Q&A: How do ground improvement techniques affect infrastructure in areas with highly-compressible soils?

Earthwork diagram illustrating the amount of fill and adjustments for compaction and settlement.

Earthwork diagram illustrating the volumes of fill needed for a project.

As major cities in Latin America grow and evolve, land developers are looking to complex and challenging sites to meet their development needs. In general, existing conditions such as low-quality soil present various development challenges. For example, sites in low-lying areas with highly-compressible, saturated clays complicate the development process. In these cases, ground improvement solutions such as wick drains combined with temporary surcharge facilitate development by significantly accelerating the time frame in which total and differential settlement would otherwise occur gradually over an extended period of time before reaching the required clay consolidation suitable for development. These accelerated ground improvement time periods are critical to developer schedules.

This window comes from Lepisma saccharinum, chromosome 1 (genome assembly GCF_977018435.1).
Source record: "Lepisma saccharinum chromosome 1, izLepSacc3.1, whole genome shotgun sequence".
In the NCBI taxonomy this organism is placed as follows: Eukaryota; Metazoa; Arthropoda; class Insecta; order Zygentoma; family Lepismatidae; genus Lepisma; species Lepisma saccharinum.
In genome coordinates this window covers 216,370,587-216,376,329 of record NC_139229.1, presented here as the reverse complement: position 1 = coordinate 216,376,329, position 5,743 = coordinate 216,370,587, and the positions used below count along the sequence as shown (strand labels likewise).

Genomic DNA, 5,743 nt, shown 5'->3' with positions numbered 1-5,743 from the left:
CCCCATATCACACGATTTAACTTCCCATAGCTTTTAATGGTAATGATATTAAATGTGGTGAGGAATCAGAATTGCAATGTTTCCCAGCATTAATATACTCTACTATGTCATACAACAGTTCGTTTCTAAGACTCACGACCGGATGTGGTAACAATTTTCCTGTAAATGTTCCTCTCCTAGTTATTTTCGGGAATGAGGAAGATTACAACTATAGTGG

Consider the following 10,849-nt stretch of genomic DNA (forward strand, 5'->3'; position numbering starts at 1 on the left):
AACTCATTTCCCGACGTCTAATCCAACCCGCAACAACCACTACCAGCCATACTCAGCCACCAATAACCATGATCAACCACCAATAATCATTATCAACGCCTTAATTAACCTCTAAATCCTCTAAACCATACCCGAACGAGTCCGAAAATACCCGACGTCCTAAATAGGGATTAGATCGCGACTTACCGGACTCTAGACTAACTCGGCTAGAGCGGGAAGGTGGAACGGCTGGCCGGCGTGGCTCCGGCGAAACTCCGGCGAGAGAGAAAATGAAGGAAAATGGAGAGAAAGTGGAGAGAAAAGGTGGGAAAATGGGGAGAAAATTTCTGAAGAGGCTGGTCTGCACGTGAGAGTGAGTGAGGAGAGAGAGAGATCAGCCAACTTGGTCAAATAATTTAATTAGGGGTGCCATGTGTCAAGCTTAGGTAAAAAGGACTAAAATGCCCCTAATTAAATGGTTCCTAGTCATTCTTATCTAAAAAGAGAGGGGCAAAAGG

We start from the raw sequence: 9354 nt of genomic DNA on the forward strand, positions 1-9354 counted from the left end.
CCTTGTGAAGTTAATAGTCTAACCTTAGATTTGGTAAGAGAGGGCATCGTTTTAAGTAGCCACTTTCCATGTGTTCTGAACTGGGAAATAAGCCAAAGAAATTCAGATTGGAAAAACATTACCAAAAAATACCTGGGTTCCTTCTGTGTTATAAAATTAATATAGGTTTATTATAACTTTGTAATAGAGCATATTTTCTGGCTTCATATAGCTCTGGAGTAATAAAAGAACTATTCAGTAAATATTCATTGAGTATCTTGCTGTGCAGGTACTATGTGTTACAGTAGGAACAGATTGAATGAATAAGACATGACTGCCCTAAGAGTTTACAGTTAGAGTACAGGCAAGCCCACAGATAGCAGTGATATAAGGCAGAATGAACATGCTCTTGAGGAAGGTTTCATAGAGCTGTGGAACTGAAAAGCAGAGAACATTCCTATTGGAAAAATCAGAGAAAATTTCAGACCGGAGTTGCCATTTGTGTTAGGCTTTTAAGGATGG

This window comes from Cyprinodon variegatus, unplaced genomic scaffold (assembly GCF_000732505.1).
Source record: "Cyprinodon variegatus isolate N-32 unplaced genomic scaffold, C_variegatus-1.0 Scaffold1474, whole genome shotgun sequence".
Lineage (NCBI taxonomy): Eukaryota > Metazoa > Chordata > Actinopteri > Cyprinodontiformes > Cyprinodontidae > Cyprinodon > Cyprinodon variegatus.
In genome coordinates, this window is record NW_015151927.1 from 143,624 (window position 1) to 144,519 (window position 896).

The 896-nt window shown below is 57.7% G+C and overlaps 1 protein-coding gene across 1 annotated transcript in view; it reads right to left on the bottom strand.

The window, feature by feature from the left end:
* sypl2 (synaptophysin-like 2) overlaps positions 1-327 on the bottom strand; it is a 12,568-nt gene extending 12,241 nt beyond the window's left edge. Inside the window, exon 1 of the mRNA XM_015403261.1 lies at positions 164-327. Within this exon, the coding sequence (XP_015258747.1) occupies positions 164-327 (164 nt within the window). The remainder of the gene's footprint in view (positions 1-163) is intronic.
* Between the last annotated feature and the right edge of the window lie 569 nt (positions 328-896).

Prefabricated vertical wick drains

Prefabricated vertical wick drains

Depending on the wick drain spacing and the thickness of the clay stratum, ground improvements in these areas become necessary to properly support low-rise buildings and infrastructure. Storm drainage, sanitary sewer, potable water, and roadway systems constructed in improved soils minimize the risk of critical infrastructure failure by addressing and resolving issues related to differential settlement that could affect the overall performance of the infrastructure system.

About Ing. Aurelio Escalona 
Aurelio has over 20 years of diversified experience in land development engineering projects involving utility improvements, permitting, earthwork, hydraulics and hydrology, roadways, storm drainage, potable water systems, and sanitary sewer systems. As an associate at Langan he manages the firm’s regional office in Panama City, Panama and serves as the practice leader for hospitality, residential, and mixed-use projects in Latin America and the Caribbean.